I don’t think that I have ever made so many notes about the beautiful writing in a book. As you will see from the striking front cover, the sea has a prominent role in this book. It is an ever-present character and Deirdre Eustace has employed some vivid and stunning imagery to describe it. “The sea cha-cha’d in to meet her, its petticoat held high. Alison noticed the ocean’s dark-brown underdress: how its rippled its grey surface, refusing the sun.”  Alison has a love-hate relationship with the sea. For all its wild beauty it has taken so much from her. She hates it since it took her husband and yet she cannot leave it as she feels tied to where they lived and loved.  There was another beautiful section of prose where Alison describes the sea as the ultimate mistress “I’ve witnessed her gentle seductions, her flirting and teasing. That hypnotic allure… With her gentle comforts, her whispers of adventure, freedom and danger”. I must also mention Alison’s poetry, which of course is really the author’s poetry, in particular the wonderfully atmospheric To The Sea. I’m not a huge poetry fan but I thought it was a very touching, beautifully crafted piece of writing.

The title of the novel hints at one of the main themes, which is Alison beginning to find herself again, after the grief and loss of the three years since Sean went missing. Over the course of the book, she finds the space to begin to be herself again, to rediscover her own self-worth and begin to redevelop her self-confidence. Alison has so much to cope with and I was rather taken aback at some very unexpected turns in the story. She proves herself to be a strong woman, coping with some difficult and demanding situations.

Another contender for my books-of-the-year list, Finding Alison is a book to savour as you take time to enjoy  the elegant, descriptive prose. There is a strong sense of place with the sea and watery imagery used to such great effect throughout the novel. It is incredibly moving and uplifting, particularly in the final chapters. Even when I had finished the book, I was still playing over some of the scenes in my mind and found it difficult to move onto my next read. (I believe this is known as a ‘book hangover’!) Finding Alison is a powerful, memorable story and one which I highly recommend.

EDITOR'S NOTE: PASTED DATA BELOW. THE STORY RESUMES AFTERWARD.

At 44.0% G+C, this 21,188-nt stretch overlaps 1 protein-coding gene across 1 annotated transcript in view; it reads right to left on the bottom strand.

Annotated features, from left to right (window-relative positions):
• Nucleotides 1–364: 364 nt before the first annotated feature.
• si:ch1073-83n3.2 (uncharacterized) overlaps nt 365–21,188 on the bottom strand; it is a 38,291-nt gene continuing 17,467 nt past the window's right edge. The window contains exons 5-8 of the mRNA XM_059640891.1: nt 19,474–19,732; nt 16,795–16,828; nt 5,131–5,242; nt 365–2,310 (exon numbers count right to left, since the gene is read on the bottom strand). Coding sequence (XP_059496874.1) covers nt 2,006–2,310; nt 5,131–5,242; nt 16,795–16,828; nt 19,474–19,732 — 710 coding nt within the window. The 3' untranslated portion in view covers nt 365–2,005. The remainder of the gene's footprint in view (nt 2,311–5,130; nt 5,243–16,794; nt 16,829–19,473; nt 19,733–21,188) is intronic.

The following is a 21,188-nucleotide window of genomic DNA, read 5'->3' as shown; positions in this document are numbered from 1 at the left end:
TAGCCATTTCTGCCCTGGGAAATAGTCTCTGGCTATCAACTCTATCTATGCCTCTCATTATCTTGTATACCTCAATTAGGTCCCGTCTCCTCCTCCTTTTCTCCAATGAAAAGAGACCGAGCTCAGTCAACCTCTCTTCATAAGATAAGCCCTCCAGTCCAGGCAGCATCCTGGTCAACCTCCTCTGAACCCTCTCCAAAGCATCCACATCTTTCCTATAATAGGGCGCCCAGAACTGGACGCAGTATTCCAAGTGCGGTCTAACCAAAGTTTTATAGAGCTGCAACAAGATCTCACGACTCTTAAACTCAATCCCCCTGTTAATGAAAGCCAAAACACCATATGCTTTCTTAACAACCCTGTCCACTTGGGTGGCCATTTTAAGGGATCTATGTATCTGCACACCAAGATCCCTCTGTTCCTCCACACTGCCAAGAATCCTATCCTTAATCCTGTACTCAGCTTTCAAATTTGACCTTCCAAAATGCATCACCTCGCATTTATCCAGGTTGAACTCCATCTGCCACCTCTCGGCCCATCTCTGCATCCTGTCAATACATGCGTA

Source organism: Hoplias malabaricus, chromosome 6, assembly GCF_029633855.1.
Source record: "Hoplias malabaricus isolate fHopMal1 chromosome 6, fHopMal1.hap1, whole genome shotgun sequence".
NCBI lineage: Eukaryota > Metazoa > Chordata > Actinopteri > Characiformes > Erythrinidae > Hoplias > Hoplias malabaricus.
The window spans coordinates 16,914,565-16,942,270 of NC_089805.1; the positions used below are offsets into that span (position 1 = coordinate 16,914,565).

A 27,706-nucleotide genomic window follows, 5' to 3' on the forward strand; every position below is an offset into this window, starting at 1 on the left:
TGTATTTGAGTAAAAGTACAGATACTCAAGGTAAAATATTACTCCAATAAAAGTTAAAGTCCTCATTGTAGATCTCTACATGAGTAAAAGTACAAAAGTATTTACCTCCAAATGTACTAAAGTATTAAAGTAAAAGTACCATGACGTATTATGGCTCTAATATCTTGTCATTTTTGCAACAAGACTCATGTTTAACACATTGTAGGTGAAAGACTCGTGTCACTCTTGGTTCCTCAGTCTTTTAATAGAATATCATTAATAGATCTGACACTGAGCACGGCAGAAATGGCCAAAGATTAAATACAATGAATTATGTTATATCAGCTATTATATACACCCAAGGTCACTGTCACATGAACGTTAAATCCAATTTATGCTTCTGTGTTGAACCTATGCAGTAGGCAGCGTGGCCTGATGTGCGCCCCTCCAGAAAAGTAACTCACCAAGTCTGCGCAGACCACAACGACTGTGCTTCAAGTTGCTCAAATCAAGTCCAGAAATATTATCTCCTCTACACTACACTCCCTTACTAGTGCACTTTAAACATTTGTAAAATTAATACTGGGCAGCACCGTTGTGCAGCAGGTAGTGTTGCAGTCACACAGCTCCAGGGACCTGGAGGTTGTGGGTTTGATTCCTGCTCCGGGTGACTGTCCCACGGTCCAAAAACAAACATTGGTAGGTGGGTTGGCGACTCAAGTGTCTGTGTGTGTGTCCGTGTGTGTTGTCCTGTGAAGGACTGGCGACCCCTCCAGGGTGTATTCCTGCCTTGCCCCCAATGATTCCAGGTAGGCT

Thanks to Lina Langlee at Black and White Publishing for my copy of the book. It is published today in both paperback and as an e-book. You will be able to buy it in good bookshops, order from the publisher’s online shop or order a Kindle copy here.

From the back of the book

In Carniskey, a small fishing village in Ireland, the community is divided, wracked by grief and guilt; love and resentment; despair and hope. Sean Delaney has been missing at sea for three years, and no one – least of all his grieving wife, Alison – knows what really happened to him. Having lost her husband, her financial security, and having grown distant from her daughter, Alison feels alone and estranged from the villagers. Sean’s mother has not spoken since her house was burgled after his disappearance, and Alison’s only friend, Kathleen, harbours secrets of her own.

Isolated by their stunning, yet often cruel, surroundings, the community is forced to look inwards. But when artist and lifelong nomad William comes to town, he offers Alison a new perspective on life – and love. What she doesn’t realise is that strangers have secrets of their own, and William’s arrival threatens to unearth the mysteries of the past.

A story of courage and humanity, we follow a community through their struggles and triumphs in love, loss and betrayal.As each of the characters strives to find their own sense of belonging, they are led to the realisation that it is only through the truth that they can truly find happiness.

Finding Alison blog tour

Annemarie Allan Guest post @aldhammer @cranachanbooks #pokeyhat


I’m really pleased to be joined by author Annemarie Allan today, who I met recently at a lunch for authors and bloggers in Edinburgh. She kindly gave me a copy of her book Charlie’s Promise to read so watch out for my review in the next few weeks. In the meantime, she has written a really great post on why setting is so important to her in her writing.